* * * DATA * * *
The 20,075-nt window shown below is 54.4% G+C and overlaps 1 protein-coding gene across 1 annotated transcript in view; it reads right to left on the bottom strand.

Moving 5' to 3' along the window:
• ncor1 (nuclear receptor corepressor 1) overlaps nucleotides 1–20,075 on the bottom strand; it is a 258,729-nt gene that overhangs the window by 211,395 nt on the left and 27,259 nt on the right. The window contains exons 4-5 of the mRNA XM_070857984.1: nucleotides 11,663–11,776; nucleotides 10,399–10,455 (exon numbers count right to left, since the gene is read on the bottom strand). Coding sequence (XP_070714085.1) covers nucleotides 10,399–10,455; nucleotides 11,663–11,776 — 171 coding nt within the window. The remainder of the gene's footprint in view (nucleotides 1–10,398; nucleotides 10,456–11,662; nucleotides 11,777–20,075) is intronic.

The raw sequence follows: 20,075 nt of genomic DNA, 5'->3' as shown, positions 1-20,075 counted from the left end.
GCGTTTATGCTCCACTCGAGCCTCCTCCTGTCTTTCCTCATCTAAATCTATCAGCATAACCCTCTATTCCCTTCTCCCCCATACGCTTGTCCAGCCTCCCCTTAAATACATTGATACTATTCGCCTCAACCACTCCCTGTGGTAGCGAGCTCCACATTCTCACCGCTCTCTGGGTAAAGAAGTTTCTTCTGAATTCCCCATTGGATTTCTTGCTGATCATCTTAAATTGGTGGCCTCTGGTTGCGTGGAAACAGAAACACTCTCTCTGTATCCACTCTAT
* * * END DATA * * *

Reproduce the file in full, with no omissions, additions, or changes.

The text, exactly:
The 20,075-nt window shown below is 54.4% G+C and overlaps 1 protein-coding gene across 1 annotated transcript in view; it reads right to left on the bottom strand.

Moving 5' to 3' along the window:
• ncor1 (nuclear receptor corepressor 1) overlaps nucleotides 1–20,075 on the bottom strand; it is a 258,729-nt gene that overhangs the window by 211,395 nt on the left and 27,259 nt on the right. The window contains exons 4-5 of the mRNA XM_070857984.1: nucleotides 11,663–11,776; nucleotides 10,399–10,455 (exon numbers count right to left, since the gene is read on the bottom strand). Coding sequence (XP_070714085.1) covers nucleotides 10,399–10,455; nucleotides 11,663–11,776 — 171 coding nt within the window. The remainder of the gene's footprint in view (nucleotides 1–10,398; nucleotides 10,456–11,662; nucleotides 11,777–20,075) is intronic.

The raw sequence follows: 20,075 nt of genomic DNA, 5'->3' as shown, positions 1-20,075 counted from the left end.
GCGTTTATGCTCCACTCGAGCCTCCTCCTGTCTTTCCTCATCTAAATCTATCAGCATAACCCTCTATTCCCTTCTCCCCCATACGCTTGTCCAGCCTCCCCTTAAATACATTGATACTATTCGCCTCAACCACTCCCTGTGGTAGCGAGCTCCACATTCTCACCGCTCTCTGGGTAAAGAAGTTTCTTCTGAATTCCCCATTGGATTTCTTGCTGATCATCTTAAATTGGTGGCCTCTGGTTGCGTGGAAACAGAAACACTCTCTCTGTATCCACTCTAT